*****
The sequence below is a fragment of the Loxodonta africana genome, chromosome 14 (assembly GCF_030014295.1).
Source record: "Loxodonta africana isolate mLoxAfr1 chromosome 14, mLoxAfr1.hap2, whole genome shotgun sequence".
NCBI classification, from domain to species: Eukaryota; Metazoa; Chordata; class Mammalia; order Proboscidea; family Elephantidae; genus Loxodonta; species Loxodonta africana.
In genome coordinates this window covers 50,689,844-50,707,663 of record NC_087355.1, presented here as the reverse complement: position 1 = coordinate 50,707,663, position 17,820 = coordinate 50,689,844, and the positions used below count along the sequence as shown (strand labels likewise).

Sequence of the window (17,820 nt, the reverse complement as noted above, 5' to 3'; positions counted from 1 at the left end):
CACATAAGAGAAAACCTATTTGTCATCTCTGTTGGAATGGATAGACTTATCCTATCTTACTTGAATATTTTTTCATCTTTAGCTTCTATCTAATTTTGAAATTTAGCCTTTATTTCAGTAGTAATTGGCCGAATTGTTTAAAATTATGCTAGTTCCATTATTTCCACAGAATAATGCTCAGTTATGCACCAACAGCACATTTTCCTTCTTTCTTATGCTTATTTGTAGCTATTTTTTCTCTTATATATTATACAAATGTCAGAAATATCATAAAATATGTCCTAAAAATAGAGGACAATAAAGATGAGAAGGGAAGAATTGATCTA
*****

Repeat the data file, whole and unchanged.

The sequence below is a fragment of the Loxodonta africana genome, chromosome 14 (assembly GCF_030014295.1).
Source record: "Loxodonta africana isolate mLoxAfr1 chromosome 14, mLoxAfr1.hap2, whole genome shotgun sequence".
NCBI classification, from domain to species: Eukaryota; Metazoa; Chordata; class Mammalia; order Proboscidea; family Elephantidae; genus Loxodonta; species Loxodonta africana.
In genome coordinates this window covers 50,689,844-50,707,663 of record NC_087355.1, presented here as the reverse complement: position 1 = coordinate 50,707,663, position 17,820 = coordinate 50,689,844, and the positions used below count along the sequence as shown (strand labels likewise).

Sequence of the window (17,820 nt, the reverse complement as noted above, 5' to 3'; positions counted from 1 at the left end):
CACATAAGAGAAAACCTATTTGTCATCTCTGTTGGAATGGATAGACTTATCCTATCTTACTTGAATATTTTTTCATCTTTAGCTTCTATCTAATTTTGAAATTTAGCCTTTATTTCAGTAGTAATTGGCCGAATTGTTTAAAATTATGCTAGTTCCATTATTTCCACAGAATAATGCTCAGTTATGCACCAACAGCACATTTTCCTTCTTTCTTATGCTTATTTGTAGCTATTTTTTCTCTTATATATTATACAAATGTCAGAAATATCATAAAATATGTCCTAAAAATAGAGGACAATAAAGATGAGAAGGGAAGAATTGATCTA